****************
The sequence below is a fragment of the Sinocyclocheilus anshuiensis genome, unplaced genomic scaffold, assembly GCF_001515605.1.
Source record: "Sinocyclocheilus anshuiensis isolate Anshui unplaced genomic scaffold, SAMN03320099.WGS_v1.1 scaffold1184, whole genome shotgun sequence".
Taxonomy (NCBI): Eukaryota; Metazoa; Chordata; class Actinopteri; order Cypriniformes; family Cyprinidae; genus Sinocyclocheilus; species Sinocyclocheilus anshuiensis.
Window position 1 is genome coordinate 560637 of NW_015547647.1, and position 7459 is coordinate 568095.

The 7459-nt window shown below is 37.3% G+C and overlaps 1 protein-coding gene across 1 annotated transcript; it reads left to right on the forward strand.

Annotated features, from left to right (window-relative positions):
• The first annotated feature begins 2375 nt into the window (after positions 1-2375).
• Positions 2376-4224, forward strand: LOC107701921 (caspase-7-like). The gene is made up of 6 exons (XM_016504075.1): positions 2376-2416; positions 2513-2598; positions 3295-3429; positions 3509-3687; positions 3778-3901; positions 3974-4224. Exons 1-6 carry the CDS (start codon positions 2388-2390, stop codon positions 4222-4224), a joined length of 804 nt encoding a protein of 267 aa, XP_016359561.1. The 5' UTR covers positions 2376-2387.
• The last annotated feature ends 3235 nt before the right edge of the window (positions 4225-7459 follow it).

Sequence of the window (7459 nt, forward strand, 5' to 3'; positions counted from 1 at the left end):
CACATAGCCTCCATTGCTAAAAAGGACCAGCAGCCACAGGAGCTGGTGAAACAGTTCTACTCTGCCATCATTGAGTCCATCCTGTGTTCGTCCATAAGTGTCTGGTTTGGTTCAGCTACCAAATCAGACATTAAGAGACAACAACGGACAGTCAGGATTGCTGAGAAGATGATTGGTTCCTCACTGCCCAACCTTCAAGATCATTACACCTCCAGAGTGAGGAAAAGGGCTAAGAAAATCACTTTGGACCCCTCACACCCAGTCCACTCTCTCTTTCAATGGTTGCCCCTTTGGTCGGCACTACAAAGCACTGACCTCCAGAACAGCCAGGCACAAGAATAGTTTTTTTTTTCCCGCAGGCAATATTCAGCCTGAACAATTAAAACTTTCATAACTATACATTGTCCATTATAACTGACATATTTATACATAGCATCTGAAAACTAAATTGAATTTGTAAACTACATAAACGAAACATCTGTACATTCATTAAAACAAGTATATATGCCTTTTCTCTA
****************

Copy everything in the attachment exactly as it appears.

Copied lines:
The sequence below is a fragment of the Sinocyclocheilus anshuiensis genome, unplaced genomic scaffold, assembly GCF_001515605.1.
Source record: "Sinocyclocheilus anshuiensis isolate Anshui unplaced genomic scaffold, SAMN03320099.WGS_v1.1 scaffold1184, whole genome shotgun sequence".
Taxonomy (NCBI): Eukaryota; Metazoa; Chordata; class Actinopteri; order Cypriniformes; family Cyprinidae; genus Sinocyclocheilus; species Sinocyclocheilus anshuiensis.
Window position 1 is genome coordinate 560637 of NW_015547647.1, and position 7459 is coordinate 568095.

The 7459-nt window shown below is 37.3% G+C and overlaps 1 protein-coding gene across 1 annotated transcript; it reads left to right on the forward strand.

Annotated features, from left to right (window-relative positions):
• The first annotated feature begins 2375 nt into the window (after positions 1-2375).
• Positions 2376-4224, forward strand: LOC107701921 (caspase-7-like). The gene is made up of 6 exons (XM_016504075.1): positions 2376-2416; positions 2513-2598; positions 3295-3429; positions 3509-3687; positions 3778-3901; positions 3974-4224. Exons 1-6 carry the CDS (start codon positions 2388-2390, stop codon positions 4222-4224), a joined length of 804 nt encoding a protein of 267 aa, XP_016359561.1. The 5' UTR covers positions 2376-2387.
• The last annotated feature ends 3235 nt before the right edge of the window (positions 4225-7459 follow it).

Sequence of the window (7459 nt, forward strand, 5' to 3'; positions counted from 1 at the left end):
CACATAGCCTCCATTGCTAAAAAGGACCAGCAGCCACAGGAGCTGGTGAAACAGTTCTACTCTGCCATCATTGAGTCCATCCTGTGTTCGTCCATAAGTGTCTGGTTTGGTTCAGCTACCAAATCAGACATTAAGAGACAACAACGGACAGTCAGGATTGCTGAGAAGATGATTGGTTCCTCACTGCCCAACCTTCAAGATCATTACACCTCCAGAGTGAGGAAAAGGGCTAAGAAAATCACTTTGGACCCCTCACACCCAGTCCACTCTCTCTTTCAATGGTTGCCCCTTTGGTCGGCACTACAAAGCACTGACCTCCAGAACAGCCAGGCACAAGAATAGTTTTTTTTTTCCCGCAGGCAATATTCAGCCTGAACAATTAAAACTTTCATAACTATACATTGTCCATTATAACTGACATATTTATACATAGCATCTGAAAACTAAATTGAATTTGTAAACTACATAAACGAAACATCTGTACATTCATTAAAACAAGTATATATGCCTTTTCTCTA